Daily Archives: January 28, 2011

Kids Not So Stuck on Sugary Breakfast Cereals, Study Finds

It turns out that when kids are given a choice of cereals, and there is fruit on hand, most will be happy with low-sugar fare. In other words, getting your kids to happily eat nutritious, low-sugar breakfast cereals may be child’s play, researchers report. This was exactly what I predicted in my book, SuperSized Kids: How to protect your child from the obesity threat, currently on sale here.

SSK cover

The recent study finds that children will gladly chow down on low-sugar cereals if they’re given a selection of choices at breakfast, and many compensate for any missing sweetness by opting for fruit instead. Here are the details from HealthDay News:

The 5-to-12-year-olds in the study still ate about the same amount of calories regardless of whether they were allowed to choose from cereals high in sugar or a low-sugar selection. However, the kids weren’t inherently opposed to healthier cereals, the researchers found.

“Don’t be scared that your child is going to refuse to eat breakfast. The kids will eat it,” said study co-author Marlene B. Schwartz, deputy director of Yale University’s Rudd Center for Food Policy and Obesity.

Nutritionists have long frowned on sugary breakfast cereals that are heavily marketed by cereal makers and gobbled up by kids.

In 2008, Consumer Reports analyzed cereals marketed to kids and found that each serving of 11 leading brands had about as much sugar as a glazed donut. The magazine also reported that two cereals were more than half sugar by weight and nine others were at least 40 percent sugar.

This week, food giant General Mills announced that it is reducing the sugar levels in its cereals geared toward children, although they’ll still have much more sugar than many adult cereals.

In the meantime, many parents believe that if cereals aren’t loaded with sweetness, kids won’t eat them.

But is that true? In the new study, researchers offered different breakfast cereal choices to 91 urban children who took part in a summer day camp program in New England. Most were from minorities families and about 60 percent were Spanish-speaking.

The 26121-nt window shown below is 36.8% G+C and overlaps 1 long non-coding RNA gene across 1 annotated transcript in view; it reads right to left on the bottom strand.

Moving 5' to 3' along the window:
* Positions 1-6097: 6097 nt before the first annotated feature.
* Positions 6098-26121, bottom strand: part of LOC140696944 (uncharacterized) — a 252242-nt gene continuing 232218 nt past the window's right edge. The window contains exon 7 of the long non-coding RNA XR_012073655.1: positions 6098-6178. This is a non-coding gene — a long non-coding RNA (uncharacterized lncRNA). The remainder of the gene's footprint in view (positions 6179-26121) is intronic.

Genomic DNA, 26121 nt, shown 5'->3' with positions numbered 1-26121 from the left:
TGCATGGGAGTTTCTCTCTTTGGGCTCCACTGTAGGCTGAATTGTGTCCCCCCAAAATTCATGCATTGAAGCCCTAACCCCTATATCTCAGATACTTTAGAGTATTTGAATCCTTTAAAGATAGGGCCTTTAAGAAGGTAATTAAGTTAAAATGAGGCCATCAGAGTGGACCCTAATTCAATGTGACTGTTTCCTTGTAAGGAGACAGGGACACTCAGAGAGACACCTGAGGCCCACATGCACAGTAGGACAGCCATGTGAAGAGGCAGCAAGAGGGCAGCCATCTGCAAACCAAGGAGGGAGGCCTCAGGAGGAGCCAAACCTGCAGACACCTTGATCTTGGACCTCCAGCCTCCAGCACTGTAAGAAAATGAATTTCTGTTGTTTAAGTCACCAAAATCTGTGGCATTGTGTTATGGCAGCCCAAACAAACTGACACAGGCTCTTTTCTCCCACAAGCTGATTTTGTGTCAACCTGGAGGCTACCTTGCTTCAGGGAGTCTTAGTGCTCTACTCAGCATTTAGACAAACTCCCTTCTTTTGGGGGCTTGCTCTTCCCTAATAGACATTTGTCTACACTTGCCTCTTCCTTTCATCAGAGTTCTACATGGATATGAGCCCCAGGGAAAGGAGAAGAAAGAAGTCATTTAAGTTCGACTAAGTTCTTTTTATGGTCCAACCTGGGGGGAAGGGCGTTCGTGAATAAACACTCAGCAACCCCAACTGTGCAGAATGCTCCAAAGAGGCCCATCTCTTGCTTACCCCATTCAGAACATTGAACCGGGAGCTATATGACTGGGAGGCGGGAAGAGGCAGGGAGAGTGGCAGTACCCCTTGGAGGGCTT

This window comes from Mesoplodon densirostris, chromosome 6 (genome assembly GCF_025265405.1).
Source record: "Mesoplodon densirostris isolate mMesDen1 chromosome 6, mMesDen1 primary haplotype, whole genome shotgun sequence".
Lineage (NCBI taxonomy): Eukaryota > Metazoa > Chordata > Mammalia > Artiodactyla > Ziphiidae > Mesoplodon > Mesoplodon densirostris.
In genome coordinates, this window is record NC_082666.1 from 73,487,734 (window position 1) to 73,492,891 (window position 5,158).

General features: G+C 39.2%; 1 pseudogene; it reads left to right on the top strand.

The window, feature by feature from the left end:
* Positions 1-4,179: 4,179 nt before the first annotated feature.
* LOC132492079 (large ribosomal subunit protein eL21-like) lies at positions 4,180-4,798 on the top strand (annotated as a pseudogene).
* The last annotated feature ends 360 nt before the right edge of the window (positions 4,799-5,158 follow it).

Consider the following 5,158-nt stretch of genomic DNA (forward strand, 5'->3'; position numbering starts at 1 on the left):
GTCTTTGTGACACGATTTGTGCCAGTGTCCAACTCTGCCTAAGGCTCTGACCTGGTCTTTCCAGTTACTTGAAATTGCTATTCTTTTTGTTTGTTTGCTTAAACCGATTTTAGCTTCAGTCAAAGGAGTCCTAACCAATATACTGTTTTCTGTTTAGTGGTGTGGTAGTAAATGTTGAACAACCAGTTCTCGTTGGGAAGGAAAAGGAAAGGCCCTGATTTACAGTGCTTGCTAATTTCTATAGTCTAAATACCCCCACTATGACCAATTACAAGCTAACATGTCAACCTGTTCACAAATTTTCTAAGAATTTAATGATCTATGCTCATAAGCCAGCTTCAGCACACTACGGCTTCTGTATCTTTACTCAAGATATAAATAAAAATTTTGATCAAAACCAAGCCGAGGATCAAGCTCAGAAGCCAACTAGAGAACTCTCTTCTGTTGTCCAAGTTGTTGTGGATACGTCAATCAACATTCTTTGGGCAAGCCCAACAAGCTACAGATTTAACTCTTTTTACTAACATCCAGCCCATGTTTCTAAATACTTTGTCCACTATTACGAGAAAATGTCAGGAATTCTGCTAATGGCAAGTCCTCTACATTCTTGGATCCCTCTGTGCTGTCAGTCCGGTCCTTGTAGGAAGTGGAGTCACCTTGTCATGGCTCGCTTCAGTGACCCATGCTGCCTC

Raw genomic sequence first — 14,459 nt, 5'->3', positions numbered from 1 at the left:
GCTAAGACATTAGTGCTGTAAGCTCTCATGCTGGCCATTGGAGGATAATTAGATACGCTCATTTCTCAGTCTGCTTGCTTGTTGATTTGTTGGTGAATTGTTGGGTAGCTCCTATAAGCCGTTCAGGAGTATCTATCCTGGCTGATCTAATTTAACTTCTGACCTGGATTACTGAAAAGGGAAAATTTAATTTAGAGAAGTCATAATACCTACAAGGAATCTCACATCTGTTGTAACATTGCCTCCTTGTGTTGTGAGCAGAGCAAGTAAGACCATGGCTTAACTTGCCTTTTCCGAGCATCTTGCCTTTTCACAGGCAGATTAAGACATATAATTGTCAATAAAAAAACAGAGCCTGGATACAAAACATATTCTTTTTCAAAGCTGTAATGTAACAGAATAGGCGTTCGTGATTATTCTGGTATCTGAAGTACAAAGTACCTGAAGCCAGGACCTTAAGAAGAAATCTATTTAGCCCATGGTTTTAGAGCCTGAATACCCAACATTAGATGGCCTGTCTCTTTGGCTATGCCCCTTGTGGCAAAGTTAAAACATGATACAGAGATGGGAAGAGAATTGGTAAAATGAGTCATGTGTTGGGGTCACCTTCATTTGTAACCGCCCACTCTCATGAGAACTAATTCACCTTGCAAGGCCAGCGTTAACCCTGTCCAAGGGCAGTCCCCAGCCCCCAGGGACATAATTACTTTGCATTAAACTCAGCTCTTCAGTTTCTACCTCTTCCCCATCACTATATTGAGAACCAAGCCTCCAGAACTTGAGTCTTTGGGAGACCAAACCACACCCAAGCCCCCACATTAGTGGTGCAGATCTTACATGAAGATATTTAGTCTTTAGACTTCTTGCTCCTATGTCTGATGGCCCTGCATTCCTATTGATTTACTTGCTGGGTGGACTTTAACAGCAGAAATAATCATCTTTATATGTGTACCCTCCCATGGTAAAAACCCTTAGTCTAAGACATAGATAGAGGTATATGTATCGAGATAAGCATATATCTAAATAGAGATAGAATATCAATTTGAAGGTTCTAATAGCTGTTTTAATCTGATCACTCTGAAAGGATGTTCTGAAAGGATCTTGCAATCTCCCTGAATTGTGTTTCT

Of the kids, 46 were allowed to choose from one of three high-sugar cereals: Froot Loops, Frosted Flakes and Cocoa Pebbles, which all have 11-12 grams of sugar per serving. The other 45 chose from three cereals that were lower in sugar: Cheerios, Rice Krispies and Kellogg’s Corn Flakes. They all have 1-4 grams of sugar per serving.

All the kids were also able to choose from low-fat milk, orange juice, bananas, strawberries and extra sugar.

Taste did matter to kids, but when given a choice between the three low-sugar cereals, 90 percent “found a cereal that they liked or loved,” the authors report.

In fact, “the children were perfectly happy in both groups,” Schwartz said. “It wasn’t like those in the low-sugar group said they liked the cereal less than the other ones.”

The kids in both groups also took in about the same amount of calories at breakfast. But the children in the high-sugar group filled up on more cereal and consumed almost twice as much refined sugar as did the others. They also drank less orange juice and ate less fruit.

Len Marquart, an associate professor of food science and nutrition at University of Minnesota-Twin Cities, said the study findings “confirm for people that their choices in the cereal aisle do make a difference.”

“The biggest challenges are taste and marketing. In the morning, kids are sleepy and cranky, and it’s hard to get them to sit down and eat breakfast,” he said. “The sugar cereals marketed with flash and color and cartoon characters help get kids to the kitchen table when nothing else seems to work. And, we have to be realistic, they do like the taste of presweetened cereals.”

But one solution is to be creative, he said. “Take Cheerios and put some strawberries and vanilla yogurt on top, and that’s going to taste better than any presweetened cereal anyway,” Marquart said.

Obama Admin Working to Rescind Conscience Rights on Abortion

The Obama administration is still working to overturn conscience rights for medical professionals on abortion that were put in place at the tail end of the Bush administration. Here are the chilling details in a report from LifeNews:

In 2008, the Bush administration issued a rule that prohibited recipients of federal money from discriminating against doctors, nurses and health care aides who refuse to take part in medical procedures to which they have religious or moral objections, such as abortion.

The rule implemented existing conscience protection laws that ensure medical professionals cannot be denied employment because they do not want to assist in abortions.

New information about the state of those protections and efforts to repeal them comes from legal papers the administration filed in a case the state of Connecticut launched against the conscience protections.

In a document filed in federal court in November, Obama administration attorneys admitted that the administration wants to finalize a rescission of the conscience rules but has been delayed because of other business — likely due to the HHS working on implementing the provisions of the ObamaCare law.

HHS “hope[d] to have an internal draft final rule prepared in the near future, but that the schedule is necessarily tentative given the possibility of unforeseen delays and the need to devote time and resources to other agency priorities,” the November legal paper said.